“Ify is everything you want in a 9 in this league,” said head coach Scott Parkinson. “Across goals and assists, she was one of the most productive players in the league. To have her lead our front line for years to come is great news to everyone here at Gotham FC.”

Also re-signing with the club is Purce on a two-year contract. The ninth overall pick in the 2017 NWSL Draft, Purce also arrived via a trade in 2020.

She’ll return for her sixth NWSL season following a 2021 campaign that saw her lead Gotham FC with nine goals while adding one assist and finish second in the race for the NWSL Golden Boot. She started in all 18 of her appearances and logged 1,477 minutes on the pitch.

“Midge is everything we want to be on and off the field,” said Parkinson. “She’s a smart and intelligent footballer that can defend from the front for 90 minutes and is a constant threat when we have the ball. She’s a tough player for teams to silence and we are ecstatic she wants to play her football here in NJ and NY.”

Gotham FC newcomer Kristie Mewis, who was acquired via a trade with San Diego this offseason, was announced to have signed a deal that will keep her with the club through 2024.

Mewis spent the past four seasons with the Houston Dash, logging six goals through 38 appearances. She was also a member of the USWNT team that won bronze in the Tokyo Olympics last summer.

NWSL preseason is slated to begin Feb. 1 but players have recently threatened to not report if a new CBA is not in place by then.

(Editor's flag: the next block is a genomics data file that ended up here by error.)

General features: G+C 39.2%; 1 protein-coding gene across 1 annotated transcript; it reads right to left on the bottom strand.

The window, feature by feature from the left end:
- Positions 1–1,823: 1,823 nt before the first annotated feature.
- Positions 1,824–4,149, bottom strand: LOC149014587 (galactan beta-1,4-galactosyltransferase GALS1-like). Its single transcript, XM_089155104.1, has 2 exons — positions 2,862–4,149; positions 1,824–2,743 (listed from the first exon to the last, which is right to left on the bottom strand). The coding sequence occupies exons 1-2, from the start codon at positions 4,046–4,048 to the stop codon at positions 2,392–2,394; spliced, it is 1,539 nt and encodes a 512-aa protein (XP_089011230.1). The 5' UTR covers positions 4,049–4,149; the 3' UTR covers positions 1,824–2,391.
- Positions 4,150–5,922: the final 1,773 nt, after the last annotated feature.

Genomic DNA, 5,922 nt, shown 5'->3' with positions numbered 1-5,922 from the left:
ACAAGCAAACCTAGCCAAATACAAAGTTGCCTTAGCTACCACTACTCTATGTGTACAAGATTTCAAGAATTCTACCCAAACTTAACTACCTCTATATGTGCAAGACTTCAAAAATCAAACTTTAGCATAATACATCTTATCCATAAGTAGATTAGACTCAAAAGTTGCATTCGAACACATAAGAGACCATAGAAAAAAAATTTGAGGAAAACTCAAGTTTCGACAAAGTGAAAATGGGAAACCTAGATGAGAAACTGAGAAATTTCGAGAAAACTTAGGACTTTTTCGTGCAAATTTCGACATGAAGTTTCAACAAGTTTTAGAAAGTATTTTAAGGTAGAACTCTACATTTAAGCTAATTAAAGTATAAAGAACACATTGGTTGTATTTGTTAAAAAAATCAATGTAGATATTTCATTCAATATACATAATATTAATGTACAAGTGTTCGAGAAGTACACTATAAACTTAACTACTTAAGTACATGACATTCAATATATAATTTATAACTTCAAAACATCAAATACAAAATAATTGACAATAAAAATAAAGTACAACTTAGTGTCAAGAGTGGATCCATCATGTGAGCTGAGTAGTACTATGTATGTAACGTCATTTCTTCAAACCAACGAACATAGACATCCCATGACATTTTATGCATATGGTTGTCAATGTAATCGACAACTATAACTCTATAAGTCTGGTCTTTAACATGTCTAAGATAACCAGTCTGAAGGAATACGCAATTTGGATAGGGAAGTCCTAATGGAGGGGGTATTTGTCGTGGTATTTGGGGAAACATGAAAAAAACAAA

While other young American athletes dreamed of playing professionally, Ifeoma Onumonu and Imani Dorsey of NJ/NY Gotham FC never grew up envisioning that future for themselves. Not only was soccer expensive, but it was also difficult to picture being a pro given the lack of prominent Black female soccer players.

While girls’ participation in sport is generally limited by a lack of exposure to female athletes and coaches as role models, the drop-out rate for girls of color in urban and rural centers is twice that of suburban white girls, according to the Women’s Sports Foundation.

“Growing up, most of my role models were men, white men, because there weren’t many other Black female athletes like us,” says Onumonu. “We were the minorities in this sport. And because of that, we never thought we’d be in this position today.”

Onumonu and Imani are both board members for the Black Women’s Player Collective, whose mission is to lift the image, value and representation of Black women as athletes and leaders.

Founded in October 2020, in the wake of George Floyd’s murder and a summer of national protests, the BWPC is made up of seven board members, 38 members and 15 advocates. Its roster includes all 43 Black women competing in the NWSL as of 2020.

For both Omunonu and Dorsey, the Collective gives them a chance to confront and address the racial inequity that has long persisted in one of the country’s most popular sports.